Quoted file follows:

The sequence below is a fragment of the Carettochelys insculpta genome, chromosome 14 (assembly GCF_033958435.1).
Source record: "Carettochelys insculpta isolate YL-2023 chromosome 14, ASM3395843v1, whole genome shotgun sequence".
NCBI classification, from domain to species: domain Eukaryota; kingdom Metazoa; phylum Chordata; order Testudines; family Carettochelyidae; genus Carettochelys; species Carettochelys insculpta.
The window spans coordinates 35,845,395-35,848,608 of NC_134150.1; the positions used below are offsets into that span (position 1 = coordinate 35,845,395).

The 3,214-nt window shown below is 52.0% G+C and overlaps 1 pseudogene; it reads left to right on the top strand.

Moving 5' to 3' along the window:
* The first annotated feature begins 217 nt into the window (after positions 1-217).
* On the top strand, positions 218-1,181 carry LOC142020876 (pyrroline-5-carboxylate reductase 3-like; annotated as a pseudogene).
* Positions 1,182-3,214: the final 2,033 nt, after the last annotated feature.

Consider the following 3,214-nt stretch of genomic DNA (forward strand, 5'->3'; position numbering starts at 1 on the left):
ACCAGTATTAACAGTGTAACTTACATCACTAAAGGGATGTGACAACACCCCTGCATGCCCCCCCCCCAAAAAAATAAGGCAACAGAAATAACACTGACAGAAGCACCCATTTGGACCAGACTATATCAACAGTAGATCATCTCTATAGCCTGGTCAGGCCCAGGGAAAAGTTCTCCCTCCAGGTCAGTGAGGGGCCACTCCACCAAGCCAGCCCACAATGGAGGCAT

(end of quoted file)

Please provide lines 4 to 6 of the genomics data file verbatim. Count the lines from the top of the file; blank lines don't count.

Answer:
The window spans coordinates 35,845,395-35,848,608 of NC_134150.1; the positions used below are offsets into that span (position 1 = coordinate 35,845,395).

The 3,214-nt window shown below is 52.0% G+C and overlaps 1 pseudogene; it reads left to right on the top strand.

Moving 5' to 3' along the window: